Leonardo da Vinci

Leonardo da Vinci, also known as “Leonardo from Vinci,” was an Italian painter, draftsman, sculptor, architect, and engineer.He was born on April 15, 1452, in Anchiano, close to Vinci, Republic of Florence, and died on May 2, 1519, in Cloux, now in France. Clos-Lucé], France), whose talent and intellect, perhaps more than those of any other person, embodied the ideal of the Renaissance humanist. His Last Supper (c. 1495–1488) and the Mona Lisa (c. Among the most well-known and significant paintings of the Renaissance are those from 1503–19. The scientific rigor and mechanical ingenuity he recorded in his notebooks were centuries ahead of their time.

Leonardo da Vinci
Leonardo da Vinci

Work and life

Early period: Florence

Leonardo’s parents had not yet wed when he was born. Ser Piero, his father, was a notary and a landowner in Florence, and Caterina, his mother, was a young peasant who soon wed an artist.Leonardo was raised on the family’s estate, where he received the same fundamental education as other young people at the time: reading, writing, and math. Once he had a working understanding of Latin, the primary language of traditional education, Leonardo did not begin to study it seriously until much later. In addition, he did not begin to apply himself to higher mathematics—advanced geometry and arithmetic—until he was thirty years old.

First Milanese period (1482–99)

The unfinished panel painting Adoration of the Magi for the monastery of San Donato a Scopeto and an altar piece for the St. The unfinished Bernard Chapel in the Palazzo della Signoria. Given that he abandoned both initiatives, it appears that his reasons for leaving Florence were more complex. The more formal, academic atmosphere of Milan may have appealed to Leonardo because it was in contrast to the rather sophisticated Neoplatonism that predominated in the Medici-era Florence. He was also undoubtedly drawn by the impressive court of Duke Ludovico Sforza and the worthwhile endeavors that awaited him there.

Second Florentine period (1500–08) of Leonardo da Vinci

Leonardo left Milan with mathematician Lucas Pacioli in late December 1499 or as late as January 1500, just after the French invaded Milan and won the battle. He first went to Mantua in February 1500, and then in March he went to Venice, where the Signoria (governing council) asked him for advice on how to stop a potential Turkish invasion of Friuli. Leonardo advised them to get ready to flood the dangerous area. After a protracted absence, he made his way back from Venice to Florence, where he was welcomed with praise and honored as a well-known native son. He was appointed an architectural expert on a committee looking into damage to the church of San Francesco al Monte’s foundation and structure that same year. According to Fra Pietro Nuvolaria, Isabella d’Este’s representative in Florence, Leonardo, a guest of the Servite order in the cloister of Santissima Annunziata, appears to have been focusing more on mathematics than painting. This is what she was told after trying in vain to acquire a painting by him.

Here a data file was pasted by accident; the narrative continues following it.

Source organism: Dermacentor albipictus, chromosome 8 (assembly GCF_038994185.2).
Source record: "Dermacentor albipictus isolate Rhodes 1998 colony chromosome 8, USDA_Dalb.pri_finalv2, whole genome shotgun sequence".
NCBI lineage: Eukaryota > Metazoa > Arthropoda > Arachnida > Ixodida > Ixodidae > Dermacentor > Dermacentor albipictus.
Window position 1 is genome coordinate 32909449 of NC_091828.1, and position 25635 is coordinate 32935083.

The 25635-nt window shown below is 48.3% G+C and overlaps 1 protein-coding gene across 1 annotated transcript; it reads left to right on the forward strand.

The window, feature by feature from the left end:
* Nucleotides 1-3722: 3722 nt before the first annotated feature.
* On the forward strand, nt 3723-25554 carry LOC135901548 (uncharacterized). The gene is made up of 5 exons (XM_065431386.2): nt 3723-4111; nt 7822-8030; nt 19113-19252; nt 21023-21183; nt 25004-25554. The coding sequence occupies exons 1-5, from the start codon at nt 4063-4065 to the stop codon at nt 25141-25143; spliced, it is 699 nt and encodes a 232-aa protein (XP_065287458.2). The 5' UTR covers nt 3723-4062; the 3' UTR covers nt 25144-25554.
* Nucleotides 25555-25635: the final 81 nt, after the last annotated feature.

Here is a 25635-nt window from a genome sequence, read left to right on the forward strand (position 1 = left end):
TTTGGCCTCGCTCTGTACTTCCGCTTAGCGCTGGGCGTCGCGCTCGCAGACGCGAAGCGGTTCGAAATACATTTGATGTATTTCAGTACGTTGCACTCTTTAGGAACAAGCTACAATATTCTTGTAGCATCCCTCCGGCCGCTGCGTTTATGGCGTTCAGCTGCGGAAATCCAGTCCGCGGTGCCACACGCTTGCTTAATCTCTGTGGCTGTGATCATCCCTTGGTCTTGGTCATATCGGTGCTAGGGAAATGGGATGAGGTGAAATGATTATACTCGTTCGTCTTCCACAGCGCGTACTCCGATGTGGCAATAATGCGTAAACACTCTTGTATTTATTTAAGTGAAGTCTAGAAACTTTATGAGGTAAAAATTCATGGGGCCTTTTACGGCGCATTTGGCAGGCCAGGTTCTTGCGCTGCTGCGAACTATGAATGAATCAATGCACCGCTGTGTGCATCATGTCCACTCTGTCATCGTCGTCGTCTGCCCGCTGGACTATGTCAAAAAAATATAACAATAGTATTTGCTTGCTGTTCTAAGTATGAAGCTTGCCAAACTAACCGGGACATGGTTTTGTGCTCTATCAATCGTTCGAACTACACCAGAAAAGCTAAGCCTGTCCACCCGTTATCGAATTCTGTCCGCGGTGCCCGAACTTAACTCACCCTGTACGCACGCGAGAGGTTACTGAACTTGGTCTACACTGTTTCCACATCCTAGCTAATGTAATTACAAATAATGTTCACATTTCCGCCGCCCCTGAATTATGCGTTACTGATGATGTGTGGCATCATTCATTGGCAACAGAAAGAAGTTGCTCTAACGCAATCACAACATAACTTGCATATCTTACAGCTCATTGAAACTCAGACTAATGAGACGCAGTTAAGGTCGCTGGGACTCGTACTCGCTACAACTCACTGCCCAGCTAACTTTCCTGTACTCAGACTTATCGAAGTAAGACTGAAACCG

Second Milanese period (1508–13)

Charles d’Amboise, the French governor of Milan, requested permission to send Leonardo to Milan in May 1506 from the Signoria in Florence. Leonardo was released by the Signoria, leaving the enormous Battle of Anghiari incomplete. As there is no other plausible explanation for Leonardo’s abandonment of this magnificent work, unsuccessful technical experiments with paints appear to have been what drove him to stop working on the mural. Leonardo traveled to Florence in the winter of 1507–1508 and assisted Giovanni Francesco Rustici in creating the bronze statues for the Florence Baptistery before relocating to Milan.

Last years (1513–19) of Leonardo da Vinci

Political occurrences in 1513, including the French’s brief expulsion from Milan, forced the 60-year-old Leonardo to relocate once more. He traveled to Rome at the end of the year with his students Melzi and Salai as well as two studio assistants in an effort to secure employment there through his patron Giuliano de’ Medici, the brother of the new pope, Leo X. In his residence, the Belvedere in the Vatican, Giuliano gave him a suite of rooms. He also provided Leonardo with a sizable monthly stipend, but no significant commissions were received in return. Leonardo stayed in Rome for three years during a period of intense artistic activity: Donato Bramante was constructing St. While Michelangelo struggled to finish the tomb of Pope Julius II and Raphael painted the final rooms of the pope’s new apartments, many younger artists, including Timoteo Viti and Sodoma, were also working. The aging master, who kept a low profile while working in his studio on mathematical studies and technical experiments or surveying ancient monuments as he walked through the city, is revealed by drafts of embittered letters that reveal his disappointment. There is no evidence of Leonardo’s relationships with any other artists in Rome, despite the fact that it appears that he spent time with Bramante, who passed away in 1514. Giuliano de’ Medici ordered a reclamation project in 1514, and a magnificently detailed map of the Pontine Marshes suggests that Leonardo was at least a consultant for the project. Additionally, he drew plans for a sizable home that would be constructed in Florence for the Medici family, who had retaken control of the city in 1512. The building, however, was never constructed.

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